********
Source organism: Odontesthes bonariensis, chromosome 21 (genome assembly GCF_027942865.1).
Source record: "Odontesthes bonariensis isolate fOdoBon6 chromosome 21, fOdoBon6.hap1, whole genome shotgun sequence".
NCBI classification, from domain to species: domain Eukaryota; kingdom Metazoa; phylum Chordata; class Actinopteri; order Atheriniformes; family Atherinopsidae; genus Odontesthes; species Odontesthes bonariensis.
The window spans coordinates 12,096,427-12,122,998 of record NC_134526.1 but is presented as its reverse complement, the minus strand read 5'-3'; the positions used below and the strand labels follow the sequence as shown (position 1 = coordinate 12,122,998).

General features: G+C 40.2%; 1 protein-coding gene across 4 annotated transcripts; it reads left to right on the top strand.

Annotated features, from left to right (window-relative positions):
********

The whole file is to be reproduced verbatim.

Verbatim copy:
Source organism: Odontesthes bonariensis, chromosome 21 (genome assembly GCF_027942865.1).
Source record: "Odontesthes bonariensis isolate fOdoBon6 chromosome 21, fOdoBon6.hap1, whole genome shotgun sequence".
NCBI classification, from domain to species: domain Eukaryota; kingdom Metazoa; phylum Chordata; class Actinopteri; order Atheriniformes; family Atherinopsidae; genus Odontesthes; species Odontesthes bonariensis.
The window spans coordinates 12,096,427-12,122,998 of record NC_134526.1 but is presented as its reverse complement, the minus strand read 5'-3'; the positions used below and the strand labels follow the sequence as shown (position 1 = coordinate 12,122,998).

General features: G+C 40.2%; 1 protein-coding gene across 4 annotated transcripts; it reads left to right on the top strand.

Annotated features, from left to right (window-relative positions):